In the next stage, “Evaluate, Feedback, & Re-planning,” the team launched a minimal viable product (MVP,) which is a first draft or prototype of the project, which they presented to the internal team for feedback. In order to gauge market audience appeal, the team attended the inaugural NIFTY conference in Hong Kong, the world’s first NFT and crypto-collectible conference, to research the early-stage market and assess competition. At the conference, they pitched their dBay MVP to prominent NFT company leaders and venture capitalists, who were enthusiastic about the project and saw it filling an important gap in the industry. The team took the feedback from Hitomedia and the NIFTY attendees and incorporated it into the next iteration in their schedule, “Product Development.”
In this third phase, the team focused on continuing to build and redesign the platform in order to incorporate the feedback they had collected. The environment at dBay was useful as their coworkers' diverse expertise in both profession and experience with blockchain helped the team design dBay to be accessible for a wide array of potential users.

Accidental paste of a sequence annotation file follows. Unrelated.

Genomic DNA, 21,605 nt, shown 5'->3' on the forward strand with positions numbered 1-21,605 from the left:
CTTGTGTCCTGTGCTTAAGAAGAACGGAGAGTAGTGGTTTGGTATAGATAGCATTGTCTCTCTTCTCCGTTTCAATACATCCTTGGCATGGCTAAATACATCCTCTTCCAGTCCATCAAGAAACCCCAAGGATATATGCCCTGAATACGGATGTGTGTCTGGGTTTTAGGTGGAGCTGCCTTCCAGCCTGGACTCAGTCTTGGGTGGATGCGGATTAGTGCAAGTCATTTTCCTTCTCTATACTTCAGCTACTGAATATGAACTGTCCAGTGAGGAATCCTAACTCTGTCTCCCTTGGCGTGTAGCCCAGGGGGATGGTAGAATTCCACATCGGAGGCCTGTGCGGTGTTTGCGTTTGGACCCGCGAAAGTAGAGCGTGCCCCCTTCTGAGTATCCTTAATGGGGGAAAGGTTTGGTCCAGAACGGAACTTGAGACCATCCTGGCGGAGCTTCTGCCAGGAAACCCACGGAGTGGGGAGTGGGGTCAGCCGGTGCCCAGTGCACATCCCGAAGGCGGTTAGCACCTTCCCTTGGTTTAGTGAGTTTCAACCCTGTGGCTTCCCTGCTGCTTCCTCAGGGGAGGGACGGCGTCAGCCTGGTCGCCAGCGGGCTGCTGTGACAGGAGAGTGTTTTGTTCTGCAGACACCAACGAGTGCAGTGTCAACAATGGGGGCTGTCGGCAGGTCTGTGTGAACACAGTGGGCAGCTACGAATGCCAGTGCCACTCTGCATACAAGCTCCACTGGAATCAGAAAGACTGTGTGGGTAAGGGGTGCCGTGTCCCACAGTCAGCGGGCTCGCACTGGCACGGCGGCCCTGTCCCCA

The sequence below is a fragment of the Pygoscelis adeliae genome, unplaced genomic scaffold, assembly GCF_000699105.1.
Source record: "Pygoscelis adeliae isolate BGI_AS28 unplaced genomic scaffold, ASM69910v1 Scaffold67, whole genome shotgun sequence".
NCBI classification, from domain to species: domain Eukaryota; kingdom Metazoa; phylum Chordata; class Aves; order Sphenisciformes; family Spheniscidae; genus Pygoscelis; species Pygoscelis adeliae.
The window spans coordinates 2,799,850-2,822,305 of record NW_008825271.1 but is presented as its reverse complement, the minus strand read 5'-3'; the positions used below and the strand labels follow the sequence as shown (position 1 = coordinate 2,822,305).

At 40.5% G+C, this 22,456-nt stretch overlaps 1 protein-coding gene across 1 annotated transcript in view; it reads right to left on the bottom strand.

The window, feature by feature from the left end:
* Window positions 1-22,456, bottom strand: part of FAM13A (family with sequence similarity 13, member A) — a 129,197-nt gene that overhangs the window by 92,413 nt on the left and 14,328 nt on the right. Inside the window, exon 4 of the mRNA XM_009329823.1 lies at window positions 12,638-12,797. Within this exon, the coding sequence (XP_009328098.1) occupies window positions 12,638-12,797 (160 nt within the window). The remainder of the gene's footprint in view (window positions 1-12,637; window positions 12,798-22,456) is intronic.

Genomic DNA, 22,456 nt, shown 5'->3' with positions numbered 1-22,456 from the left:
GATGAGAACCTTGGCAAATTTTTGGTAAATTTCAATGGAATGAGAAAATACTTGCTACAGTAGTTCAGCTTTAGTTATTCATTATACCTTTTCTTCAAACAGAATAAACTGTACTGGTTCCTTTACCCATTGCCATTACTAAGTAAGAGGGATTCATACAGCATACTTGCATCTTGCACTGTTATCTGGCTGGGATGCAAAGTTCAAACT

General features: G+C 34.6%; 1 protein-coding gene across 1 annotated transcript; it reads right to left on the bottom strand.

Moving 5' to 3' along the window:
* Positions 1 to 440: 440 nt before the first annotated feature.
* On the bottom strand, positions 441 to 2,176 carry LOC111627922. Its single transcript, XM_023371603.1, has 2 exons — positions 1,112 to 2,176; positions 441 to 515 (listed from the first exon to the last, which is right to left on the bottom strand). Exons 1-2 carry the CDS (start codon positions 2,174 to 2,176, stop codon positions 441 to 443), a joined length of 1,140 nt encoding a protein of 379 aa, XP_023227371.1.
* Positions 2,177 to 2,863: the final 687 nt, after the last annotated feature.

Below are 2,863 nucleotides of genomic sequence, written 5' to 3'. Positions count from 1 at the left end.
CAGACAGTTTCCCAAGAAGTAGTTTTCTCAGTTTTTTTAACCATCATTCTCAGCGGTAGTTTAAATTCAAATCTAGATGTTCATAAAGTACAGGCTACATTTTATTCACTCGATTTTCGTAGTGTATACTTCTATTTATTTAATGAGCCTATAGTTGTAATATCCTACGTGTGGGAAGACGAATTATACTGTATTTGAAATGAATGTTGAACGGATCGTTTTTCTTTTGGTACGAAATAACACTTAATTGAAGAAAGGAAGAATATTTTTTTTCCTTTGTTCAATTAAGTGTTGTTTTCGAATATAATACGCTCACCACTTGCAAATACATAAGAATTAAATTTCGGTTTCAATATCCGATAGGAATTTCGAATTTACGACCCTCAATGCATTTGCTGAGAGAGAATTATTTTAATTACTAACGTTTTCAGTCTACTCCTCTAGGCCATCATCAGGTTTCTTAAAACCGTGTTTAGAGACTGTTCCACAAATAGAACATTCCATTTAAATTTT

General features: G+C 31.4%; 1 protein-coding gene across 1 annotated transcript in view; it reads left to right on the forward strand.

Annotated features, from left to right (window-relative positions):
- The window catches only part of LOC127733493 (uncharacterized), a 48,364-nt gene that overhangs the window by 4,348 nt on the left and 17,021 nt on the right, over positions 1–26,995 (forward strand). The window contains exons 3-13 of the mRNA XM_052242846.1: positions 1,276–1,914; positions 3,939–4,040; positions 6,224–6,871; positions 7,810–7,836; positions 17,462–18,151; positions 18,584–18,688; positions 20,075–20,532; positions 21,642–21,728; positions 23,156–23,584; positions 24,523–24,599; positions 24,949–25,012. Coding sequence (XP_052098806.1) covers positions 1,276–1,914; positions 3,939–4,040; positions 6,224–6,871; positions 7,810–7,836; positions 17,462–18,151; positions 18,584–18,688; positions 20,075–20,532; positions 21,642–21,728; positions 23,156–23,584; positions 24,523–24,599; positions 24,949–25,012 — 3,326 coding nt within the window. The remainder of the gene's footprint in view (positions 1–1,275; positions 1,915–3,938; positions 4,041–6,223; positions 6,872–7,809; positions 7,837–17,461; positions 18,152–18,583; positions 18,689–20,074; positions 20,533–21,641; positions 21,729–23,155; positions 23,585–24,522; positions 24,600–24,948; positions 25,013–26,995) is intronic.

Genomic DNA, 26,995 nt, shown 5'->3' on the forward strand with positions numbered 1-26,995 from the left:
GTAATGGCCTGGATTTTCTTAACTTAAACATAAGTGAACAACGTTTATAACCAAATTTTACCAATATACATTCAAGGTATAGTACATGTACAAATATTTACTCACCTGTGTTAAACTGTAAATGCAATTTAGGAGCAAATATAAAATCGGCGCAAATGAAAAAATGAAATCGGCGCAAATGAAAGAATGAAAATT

In the last phase, “Final Adjustment,” the team tweaked bugs to prepare their MVP for a presentation with Masayasu Morita and Hitomedia team. They tested for potential failure points within the website and discussed potential questions to impress their managers.
The project management process enabled them to successfully meet their weekly goals from the start, resulting in a completed MVP for dBay. The team’s discipline, time-management skills, and creation of the four-stage project management system impressed Shimokawa who noted, “Of course, I knew that they originally had a high level of thinking ability and ability to carry out before internships. However, more than that, I was impressed with the process of getting vision consensus with each other, and their attitudes to learn everything based on wonderful teamwork, efforts, passions, and curiosities that they want to realize even with a vision at all costs.”